Prime Publishers by Jean Dunn (August 9, 2017)
“Clay & Wattles Theater Company’s month long production of “Fiddler on the Roof” opened Saturday, July 29, to a packed house on a cool evening at The Gary The Olivia Theater, a roofed, open air venue on the grounds of the Abbey of Regina Laudis in Bethlehem, CT.
With a professional cast and all new choreography and staging, Clay & Wattles’ anniversary production reflects a decade of growth and maturity for the company, bringing Broadway caliber singing and dancing to the universal story of family, tradition, love, exile and abiding faith with compassion, empathy and considerable humor.
Based on the stories of Yiddish writer Sholem Aleichem, the story is set in 1905 in Anatevka, a tiny town in the Pale of Settlement of Imperial Russia (now Ukraine), where Jews lead an increasingly tenuous existence.
Barely eking out a living, subject to the whim of the Tsar, long suffering Tevye the dairyman draws strength from his faith and the traditions that have guided his people for generations.
When his three eldest daughters dare to buck those traditions, he is forced to reconsider his place in a rapidly changing world.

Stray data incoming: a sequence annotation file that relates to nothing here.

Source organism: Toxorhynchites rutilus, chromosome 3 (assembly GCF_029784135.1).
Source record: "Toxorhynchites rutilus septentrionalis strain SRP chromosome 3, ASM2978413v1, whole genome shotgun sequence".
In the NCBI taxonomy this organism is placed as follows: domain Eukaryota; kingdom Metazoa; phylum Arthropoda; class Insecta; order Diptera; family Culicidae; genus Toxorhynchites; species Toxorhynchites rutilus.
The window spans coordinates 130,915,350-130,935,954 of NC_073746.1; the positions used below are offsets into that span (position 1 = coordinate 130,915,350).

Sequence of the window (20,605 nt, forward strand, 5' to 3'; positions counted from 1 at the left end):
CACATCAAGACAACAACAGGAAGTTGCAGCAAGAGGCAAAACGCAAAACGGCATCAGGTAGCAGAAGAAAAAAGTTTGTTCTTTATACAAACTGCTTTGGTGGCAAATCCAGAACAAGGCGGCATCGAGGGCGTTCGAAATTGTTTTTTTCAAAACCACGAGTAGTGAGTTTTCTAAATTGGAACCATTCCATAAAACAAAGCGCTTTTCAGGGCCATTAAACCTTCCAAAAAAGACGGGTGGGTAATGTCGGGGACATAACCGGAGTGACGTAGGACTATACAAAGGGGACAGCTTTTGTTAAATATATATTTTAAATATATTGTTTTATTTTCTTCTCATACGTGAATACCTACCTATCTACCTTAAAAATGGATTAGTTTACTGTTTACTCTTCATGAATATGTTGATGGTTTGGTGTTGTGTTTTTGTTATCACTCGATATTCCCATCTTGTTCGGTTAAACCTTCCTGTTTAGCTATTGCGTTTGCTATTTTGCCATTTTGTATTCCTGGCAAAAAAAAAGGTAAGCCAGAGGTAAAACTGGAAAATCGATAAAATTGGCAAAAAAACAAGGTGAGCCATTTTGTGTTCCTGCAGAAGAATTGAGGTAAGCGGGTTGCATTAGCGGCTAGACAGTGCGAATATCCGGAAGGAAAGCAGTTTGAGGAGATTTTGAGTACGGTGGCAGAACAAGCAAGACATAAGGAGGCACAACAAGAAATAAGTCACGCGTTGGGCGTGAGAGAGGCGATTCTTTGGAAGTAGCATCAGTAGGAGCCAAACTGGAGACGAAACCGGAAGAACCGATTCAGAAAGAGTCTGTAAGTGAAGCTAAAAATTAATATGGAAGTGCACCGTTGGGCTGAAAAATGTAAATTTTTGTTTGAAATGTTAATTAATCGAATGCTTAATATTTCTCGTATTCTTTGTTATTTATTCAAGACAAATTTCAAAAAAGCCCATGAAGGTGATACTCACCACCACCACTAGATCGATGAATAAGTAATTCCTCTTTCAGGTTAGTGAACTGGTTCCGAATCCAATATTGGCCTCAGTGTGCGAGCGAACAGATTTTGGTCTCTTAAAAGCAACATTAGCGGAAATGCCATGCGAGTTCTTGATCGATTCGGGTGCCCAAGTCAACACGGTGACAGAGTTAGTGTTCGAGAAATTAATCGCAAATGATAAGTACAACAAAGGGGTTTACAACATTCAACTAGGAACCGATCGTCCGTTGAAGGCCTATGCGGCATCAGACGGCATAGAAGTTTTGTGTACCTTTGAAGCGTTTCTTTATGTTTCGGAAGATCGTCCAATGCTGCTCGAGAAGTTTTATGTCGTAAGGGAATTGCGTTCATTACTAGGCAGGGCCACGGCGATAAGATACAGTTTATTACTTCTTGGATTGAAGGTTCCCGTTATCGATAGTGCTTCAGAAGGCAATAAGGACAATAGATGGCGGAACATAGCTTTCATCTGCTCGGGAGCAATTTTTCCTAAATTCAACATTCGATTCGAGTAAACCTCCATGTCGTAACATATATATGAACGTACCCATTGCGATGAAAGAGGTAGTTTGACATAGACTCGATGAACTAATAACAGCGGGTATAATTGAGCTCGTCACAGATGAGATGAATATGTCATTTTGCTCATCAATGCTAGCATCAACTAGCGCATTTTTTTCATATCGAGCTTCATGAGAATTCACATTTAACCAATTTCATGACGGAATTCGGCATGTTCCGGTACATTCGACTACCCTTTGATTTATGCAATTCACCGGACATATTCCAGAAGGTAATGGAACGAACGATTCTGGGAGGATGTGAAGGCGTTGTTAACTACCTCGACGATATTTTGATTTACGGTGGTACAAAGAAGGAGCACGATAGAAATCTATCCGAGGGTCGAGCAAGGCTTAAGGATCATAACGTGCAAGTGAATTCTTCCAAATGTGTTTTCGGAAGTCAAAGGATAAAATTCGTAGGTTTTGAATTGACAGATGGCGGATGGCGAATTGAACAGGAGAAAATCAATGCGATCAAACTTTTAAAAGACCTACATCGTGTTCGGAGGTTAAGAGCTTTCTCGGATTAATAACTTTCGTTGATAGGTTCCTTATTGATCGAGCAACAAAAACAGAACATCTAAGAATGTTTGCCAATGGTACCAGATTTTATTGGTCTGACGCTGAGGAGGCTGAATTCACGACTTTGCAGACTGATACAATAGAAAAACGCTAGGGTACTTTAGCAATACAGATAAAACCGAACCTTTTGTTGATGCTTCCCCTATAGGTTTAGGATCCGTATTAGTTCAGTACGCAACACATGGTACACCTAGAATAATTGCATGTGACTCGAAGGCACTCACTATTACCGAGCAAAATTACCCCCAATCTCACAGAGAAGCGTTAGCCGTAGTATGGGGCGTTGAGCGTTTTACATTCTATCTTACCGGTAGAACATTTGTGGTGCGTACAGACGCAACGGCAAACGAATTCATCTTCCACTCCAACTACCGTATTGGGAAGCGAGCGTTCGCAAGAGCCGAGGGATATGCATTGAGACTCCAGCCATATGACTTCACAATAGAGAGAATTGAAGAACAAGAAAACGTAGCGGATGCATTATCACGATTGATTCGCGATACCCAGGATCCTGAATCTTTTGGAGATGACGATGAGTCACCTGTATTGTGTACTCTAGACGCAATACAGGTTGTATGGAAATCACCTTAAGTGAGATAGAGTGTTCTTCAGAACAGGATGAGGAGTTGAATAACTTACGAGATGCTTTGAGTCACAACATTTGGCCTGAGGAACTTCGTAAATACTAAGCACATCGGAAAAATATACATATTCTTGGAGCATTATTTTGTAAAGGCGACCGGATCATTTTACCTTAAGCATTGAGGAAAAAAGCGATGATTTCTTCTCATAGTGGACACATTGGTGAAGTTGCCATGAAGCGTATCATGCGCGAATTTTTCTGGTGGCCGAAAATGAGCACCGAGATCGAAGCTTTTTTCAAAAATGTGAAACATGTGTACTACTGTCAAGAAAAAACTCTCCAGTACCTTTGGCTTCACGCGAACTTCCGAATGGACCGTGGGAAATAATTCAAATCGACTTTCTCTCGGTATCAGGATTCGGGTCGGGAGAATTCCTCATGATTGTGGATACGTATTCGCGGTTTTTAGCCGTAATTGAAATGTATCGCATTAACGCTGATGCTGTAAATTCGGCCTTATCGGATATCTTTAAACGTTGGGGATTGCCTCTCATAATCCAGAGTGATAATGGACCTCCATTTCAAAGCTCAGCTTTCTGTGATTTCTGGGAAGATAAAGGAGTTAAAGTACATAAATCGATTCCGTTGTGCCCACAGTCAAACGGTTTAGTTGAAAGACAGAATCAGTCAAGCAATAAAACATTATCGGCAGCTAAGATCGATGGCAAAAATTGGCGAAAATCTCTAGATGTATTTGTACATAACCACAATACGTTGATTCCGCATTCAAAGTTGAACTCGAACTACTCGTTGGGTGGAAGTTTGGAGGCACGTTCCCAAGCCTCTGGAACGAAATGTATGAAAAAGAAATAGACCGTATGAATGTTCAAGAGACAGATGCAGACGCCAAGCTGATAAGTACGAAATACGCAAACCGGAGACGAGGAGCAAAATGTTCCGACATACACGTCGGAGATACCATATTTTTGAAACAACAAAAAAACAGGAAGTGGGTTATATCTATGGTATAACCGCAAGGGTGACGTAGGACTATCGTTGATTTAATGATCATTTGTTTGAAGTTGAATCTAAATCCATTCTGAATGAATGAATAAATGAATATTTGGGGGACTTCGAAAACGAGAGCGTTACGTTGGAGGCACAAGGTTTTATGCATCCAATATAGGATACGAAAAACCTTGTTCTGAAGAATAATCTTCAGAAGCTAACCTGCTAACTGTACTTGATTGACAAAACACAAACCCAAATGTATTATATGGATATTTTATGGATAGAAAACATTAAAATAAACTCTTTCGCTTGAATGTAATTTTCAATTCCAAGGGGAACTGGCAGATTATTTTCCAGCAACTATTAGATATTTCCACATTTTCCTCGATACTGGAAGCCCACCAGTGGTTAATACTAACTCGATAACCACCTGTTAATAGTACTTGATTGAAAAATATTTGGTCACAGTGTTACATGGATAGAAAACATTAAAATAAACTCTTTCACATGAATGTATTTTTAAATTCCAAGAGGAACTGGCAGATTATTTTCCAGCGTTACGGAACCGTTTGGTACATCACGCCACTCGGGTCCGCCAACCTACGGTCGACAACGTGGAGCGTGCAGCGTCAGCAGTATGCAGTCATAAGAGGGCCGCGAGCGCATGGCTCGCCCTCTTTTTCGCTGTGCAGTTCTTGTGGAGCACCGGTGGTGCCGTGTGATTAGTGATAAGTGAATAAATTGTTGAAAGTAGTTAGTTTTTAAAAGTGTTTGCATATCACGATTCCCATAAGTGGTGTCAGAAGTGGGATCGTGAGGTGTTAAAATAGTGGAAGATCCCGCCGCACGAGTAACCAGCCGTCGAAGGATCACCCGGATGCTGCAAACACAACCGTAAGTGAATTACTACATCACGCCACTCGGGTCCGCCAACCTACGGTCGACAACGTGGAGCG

Reprising his signature role, Thomas Camm is a master of subtlety, able to convey Tevye’s increasing angst with a look or a shrug.
His duet of “Do You Love Me?” with Barbara Salant as Golde, Tevye’s wife, is among the most tender moments in the show.
Monica Brown’s solo in “Matchmaker, Matchmaker” is stunning in its clarity, but it soon becomes apparent that all three actresses as the daughters (including Adrienne Camm as Chava and Megan Corcoran as Tzeitel) are outstanding singers.
Megan Corcoran doubles as a perfectly frightful Fruma Sara, the ghost who haunts Tevye’s dream in one of the most entertaining scenes in the show.
Noah Pyzik as Motel, William Dallas as Perchik and Jay Wilkinson as Fyedka, the daughters’ respective love interests, and others in the ensemble raise the level of dancing far above what might be expected.
A ten member pit orchestra expertly delivers the familiar score.
Matt Wood’s set design evokes the turn-of-the-century village and combined with Sally Camm’s staging is particularly lovely in the Sabbath Prayer sequence.”